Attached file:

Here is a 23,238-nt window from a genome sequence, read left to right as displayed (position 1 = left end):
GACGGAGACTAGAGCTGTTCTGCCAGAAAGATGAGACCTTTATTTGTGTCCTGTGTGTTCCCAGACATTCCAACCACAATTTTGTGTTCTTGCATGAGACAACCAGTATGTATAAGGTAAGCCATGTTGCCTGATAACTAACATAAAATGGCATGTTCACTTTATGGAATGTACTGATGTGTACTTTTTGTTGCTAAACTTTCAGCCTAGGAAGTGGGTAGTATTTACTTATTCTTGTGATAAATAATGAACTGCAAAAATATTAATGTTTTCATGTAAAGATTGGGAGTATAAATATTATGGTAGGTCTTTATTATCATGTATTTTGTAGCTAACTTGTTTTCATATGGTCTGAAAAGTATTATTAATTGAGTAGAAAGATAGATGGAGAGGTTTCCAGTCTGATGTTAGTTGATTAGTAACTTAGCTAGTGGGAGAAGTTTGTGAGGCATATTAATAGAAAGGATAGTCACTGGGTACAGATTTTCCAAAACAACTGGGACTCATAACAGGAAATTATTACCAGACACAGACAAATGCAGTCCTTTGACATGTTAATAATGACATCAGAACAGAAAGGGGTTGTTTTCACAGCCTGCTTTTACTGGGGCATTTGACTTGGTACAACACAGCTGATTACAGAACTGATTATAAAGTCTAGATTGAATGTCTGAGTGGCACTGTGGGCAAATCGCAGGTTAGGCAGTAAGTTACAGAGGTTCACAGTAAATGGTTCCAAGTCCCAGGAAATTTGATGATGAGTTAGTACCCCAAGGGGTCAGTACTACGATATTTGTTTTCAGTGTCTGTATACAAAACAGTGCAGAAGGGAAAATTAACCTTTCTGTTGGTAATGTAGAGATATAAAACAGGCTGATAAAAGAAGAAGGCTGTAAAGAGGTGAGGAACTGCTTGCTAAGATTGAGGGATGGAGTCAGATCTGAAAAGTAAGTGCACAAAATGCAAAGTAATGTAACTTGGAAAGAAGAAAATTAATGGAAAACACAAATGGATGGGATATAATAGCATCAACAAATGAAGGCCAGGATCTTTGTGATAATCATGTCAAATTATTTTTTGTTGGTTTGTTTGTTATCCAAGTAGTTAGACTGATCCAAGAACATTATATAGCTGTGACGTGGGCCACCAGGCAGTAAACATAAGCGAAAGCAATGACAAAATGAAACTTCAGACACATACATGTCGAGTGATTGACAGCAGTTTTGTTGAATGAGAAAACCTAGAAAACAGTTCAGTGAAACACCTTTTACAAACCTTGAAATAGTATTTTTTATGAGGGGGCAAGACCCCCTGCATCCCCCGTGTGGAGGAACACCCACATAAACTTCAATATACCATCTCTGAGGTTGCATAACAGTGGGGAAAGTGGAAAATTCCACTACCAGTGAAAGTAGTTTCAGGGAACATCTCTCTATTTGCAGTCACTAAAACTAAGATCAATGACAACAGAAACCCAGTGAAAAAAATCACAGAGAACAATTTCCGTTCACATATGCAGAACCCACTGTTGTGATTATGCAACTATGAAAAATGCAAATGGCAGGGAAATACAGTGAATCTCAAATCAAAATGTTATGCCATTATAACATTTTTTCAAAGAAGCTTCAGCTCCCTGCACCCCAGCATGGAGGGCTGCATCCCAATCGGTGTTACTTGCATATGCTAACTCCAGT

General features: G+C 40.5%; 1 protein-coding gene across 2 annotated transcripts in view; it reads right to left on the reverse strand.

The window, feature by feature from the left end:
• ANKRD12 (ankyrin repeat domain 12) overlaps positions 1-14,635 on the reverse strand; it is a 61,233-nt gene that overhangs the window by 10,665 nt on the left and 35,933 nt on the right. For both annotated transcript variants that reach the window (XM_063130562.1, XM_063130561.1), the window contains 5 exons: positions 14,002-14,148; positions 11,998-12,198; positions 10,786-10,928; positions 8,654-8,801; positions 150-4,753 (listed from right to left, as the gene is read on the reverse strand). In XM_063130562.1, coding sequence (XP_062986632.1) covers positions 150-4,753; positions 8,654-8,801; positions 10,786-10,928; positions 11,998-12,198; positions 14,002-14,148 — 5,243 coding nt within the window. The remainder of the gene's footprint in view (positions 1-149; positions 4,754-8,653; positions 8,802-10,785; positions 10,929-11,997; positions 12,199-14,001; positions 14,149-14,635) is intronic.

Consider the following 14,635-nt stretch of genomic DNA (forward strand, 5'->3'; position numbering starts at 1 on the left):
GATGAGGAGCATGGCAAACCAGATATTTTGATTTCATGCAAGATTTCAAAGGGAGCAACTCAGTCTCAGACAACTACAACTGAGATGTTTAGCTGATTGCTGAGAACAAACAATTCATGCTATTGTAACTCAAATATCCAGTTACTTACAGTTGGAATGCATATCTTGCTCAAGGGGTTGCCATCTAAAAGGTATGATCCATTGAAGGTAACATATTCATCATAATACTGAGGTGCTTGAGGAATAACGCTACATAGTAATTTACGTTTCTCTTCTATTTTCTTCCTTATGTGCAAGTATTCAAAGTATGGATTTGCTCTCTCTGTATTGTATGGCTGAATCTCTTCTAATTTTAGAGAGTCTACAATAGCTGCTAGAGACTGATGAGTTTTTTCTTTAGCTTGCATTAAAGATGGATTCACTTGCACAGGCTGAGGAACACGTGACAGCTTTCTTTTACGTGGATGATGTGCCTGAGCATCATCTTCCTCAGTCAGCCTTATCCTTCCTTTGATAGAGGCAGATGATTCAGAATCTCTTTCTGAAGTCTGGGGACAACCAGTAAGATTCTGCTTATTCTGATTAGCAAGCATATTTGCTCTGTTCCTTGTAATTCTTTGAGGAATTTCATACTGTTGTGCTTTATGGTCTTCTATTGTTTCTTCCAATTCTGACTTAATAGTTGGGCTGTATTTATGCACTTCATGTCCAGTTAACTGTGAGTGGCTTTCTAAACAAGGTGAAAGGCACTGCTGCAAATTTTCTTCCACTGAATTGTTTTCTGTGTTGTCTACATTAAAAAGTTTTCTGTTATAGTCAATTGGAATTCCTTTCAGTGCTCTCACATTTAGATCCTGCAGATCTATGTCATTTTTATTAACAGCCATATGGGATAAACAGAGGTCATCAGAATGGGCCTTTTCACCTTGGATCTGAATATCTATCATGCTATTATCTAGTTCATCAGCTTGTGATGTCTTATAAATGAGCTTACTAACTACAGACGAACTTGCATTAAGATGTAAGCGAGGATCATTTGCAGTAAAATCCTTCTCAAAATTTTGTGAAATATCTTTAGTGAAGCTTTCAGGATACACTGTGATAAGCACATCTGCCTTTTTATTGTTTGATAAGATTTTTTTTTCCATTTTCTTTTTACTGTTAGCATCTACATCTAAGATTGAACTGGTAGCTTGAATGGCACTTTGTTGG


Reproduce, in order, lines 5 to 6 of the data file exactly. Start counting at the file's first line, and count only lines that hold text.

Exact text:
• ANKRD12 (ankyrin repeat domain 12) overlaps positions 1-14,635 on the reverse strand; it is a 61,233-nt gene that overhangs the window by 10,665 nt on the left and 35,933 nt on the right. For both annotated transcript variants that reach the window (XM_063130562.1, XM_063130561.1), the window contains 5 exons: positions 14,002-14,148; positions 11,998-12,198; positions 10,786-10,928; positions 8,654-8,801; positions 150-4,753 (listed from right to left, as the gene is read on the reverse strand). In XM_063130562.1, coding sequence (XP_062986632.1) covers positions 150-4,753; positions 8,654-8,801; positions 10,786-10,928; positions 11,998-12,198; positions 14,002-14,148 — 5,243 coding nt within the window. The remainder of the gene's footprint in view (positions 1-149; positions 4,754-8,653; positions 8,802-10,785; positions 10,929-11,997; positions 12,199-14,001; positions 14,149-14,635) is intronic.

Consider the following 14,635-nt stretch of genomic DNA (forward strand, 5'->3'; position numbering starts at 1 on the left):